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Poverty Reduction Strategies

Rise of non-tariff protectionism amid global uncertainty

Julia Oliver's picture

A troubling phenomenon is occurring in large, emerging economies: the gates are closing. Governments, skittish about global economic trends, are introducing new policies to limit imports and exports. The aim is to protect domestic industry in tough times, but the tools governments are using threaten to make their economic problems worse.

A December World Bank analysis documents a trend of creeping protectionism in countries such as Argentina, Brazil and Indonesia – all countries with burgeoning industry. Instead of tariffs, other more indirect policies are being used to hinder free commerce between countries. The Bank analysis, based on World Trade Organization (WTO) monitoring reports and data from the Global Trade Alert, a network of think tanks around the globe, found that the number of non-tariff measures (NTMs) –including quotas, import licensing requirements and discriminatory government procurement rules –showed an increasing trend in the first two years post-2008, and rose sharply in 2011. India, China, Indonesia, Argentina, Russia, and Brazil together accounted for almost half of all the new NTMs imposed by countries world-wide.

The measures take various forms. In December, amid a political shake-up, Indonesia announced its intention to

Food Prices and the 7 Billionth Baby

Otaviano Canuto's picture

Photo: World BankTurmoil is not solely circumscribed to Wall Street and stock markets around the world. Volatility is also affecting global food prices, and with them, millions of people in developing countries. So, just as the world marks the birth of the 7 billionth baby this week, his or her family might be struggling to put food on the table.

Economic Integration: A Quasi-Common Economy Approach

Otaviano Canuto's picture

Photo: © Dana Smillie / World BankEurope and Asia provide two different models of integration and growth. The former relied on political willpower to create a unified common market; the latter based its integration on a buildup of regional trade, investments, and production networks—eschewing a formal link-up in political or monetary terms.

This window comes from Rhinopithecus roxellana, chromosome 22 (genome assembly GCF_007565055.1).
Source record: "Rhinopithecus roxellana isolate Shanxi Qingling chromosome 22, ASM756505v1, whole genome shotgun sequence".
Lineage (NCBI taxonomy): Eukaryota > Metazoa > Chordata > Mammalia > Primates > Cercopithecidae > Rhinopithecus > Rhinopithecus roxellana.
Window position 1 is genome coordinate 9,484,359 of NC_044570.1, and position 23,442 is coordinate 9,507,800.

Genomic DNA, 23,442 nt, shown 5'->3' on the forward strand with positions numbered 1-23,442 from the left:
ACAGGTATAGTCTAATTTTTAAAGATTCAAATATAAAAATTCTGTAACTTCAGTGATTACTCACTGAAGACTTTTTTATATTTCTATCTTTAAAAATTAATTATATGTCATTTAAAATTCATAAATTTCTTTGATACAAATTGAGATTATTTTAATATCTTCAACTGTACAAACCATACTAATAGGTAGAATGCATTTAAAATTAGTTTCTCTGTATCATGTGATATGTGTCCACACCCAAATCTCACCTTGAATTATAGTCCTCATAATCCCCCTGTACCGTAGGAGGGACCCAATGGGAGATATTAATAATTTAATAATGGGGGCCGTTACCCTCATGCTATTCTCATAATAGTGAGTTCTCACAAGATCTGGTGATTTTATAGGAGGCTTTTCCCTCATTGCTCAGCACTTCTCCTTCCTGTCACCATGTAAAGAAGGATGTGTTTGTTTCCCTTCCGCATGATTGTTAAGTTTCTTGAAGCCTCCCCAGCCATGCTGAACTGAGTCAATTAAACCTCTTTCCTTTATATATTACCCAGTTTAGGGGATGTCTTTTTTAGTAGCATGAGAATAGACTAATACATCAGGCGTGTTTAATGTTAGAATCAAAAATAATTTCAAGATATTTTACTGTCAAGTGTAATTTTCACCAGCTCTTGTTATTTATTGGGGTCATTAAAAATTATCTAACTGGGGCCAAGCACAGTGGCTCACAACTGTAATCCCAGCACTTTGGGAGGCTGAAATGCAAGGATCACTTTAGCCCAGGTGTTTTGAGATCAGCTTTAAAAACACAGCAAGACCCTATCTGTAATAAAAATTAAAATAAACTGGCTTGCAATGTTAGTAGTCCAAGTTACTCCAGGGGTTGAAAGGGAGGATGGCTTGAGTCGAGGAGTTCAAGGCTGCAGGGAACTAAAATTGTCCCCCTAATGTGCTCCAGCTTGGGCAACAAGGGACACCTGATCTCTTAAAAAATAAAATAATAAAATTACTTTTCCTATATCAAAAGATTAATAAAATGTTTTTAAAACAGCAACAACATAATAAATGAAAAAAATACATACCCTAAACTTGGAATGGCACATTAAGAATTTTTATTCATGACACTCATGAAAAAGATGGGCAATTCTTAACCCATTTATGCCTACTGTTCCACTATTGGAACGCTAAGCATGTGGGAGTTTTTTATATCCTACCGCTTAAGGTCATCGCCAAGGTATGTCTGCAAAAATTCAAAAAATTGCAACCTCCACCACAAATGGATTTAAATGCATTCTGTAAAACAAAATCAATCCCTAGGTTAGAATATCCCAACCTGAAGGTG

Gender and Trade

Otaviano Canuto's picture

Gender inequality and discrimination can affect many areas of life, from a women’s access to basic health services to her prospects for education and future earnings. Accordingly, in order to overcome these disparities, development practitioners have begun to collect gender-disaggregated data and address gender elements in the design and implementation of aid programs.

Diversify, Diversify, Diversify

Otaviano Canuto's picture

The global economic crisis uncovered many of the vulnerabilities of an increasingly integrated world. So much so, that even though we are now well on the path to recovery, many questions persist regarding the future risks of economic integration and openness.

There are reasons for a broad reassessment of economic integration.

Managing Economic Policy in a Multipolar World

Otaviano Canuto's picture

It’s no secret that current account imbalances exist around the world. In many cases, these imbalances may be benign and merely reflect market-driven differences in savings and investment or differences in stages of development. In other cases, persistent global imbalances may be unsustainable and may threaten growth in the long-run. Thus, it’s no surprise that addressing imbalances has been a key focus in recent G-20 discussions.

The Day After Tomorrow: A Different Kind of Trade

Otaviano Canuto's picture

Over the past three decades, global trade grew almost twice as fast as global gross domestic product (GDP). The massive process of commercial integration was made possible by technological revolutions in transport (like containerized shipping) and communications technologies, and by a dramatic decline in import tariffs. This allowed many developing countries to implement export-led growth strategies that lifted hundreds of millions of people out of poverty.

The Cost of Financial Reform for Emerging Markets

Otaviano Canuto's picture

In the aftermath of the global economic crisis, financial market regulators have proposed a myriad of reforms to better govern the banking sector and to enhance its resilience to future shocks. In fact, in September 2010, a number of measures were agreed upon by the Basel Committee on Banking Supervision, an international forum designed to foster cooperation and develop standards on banking supervisory matters.

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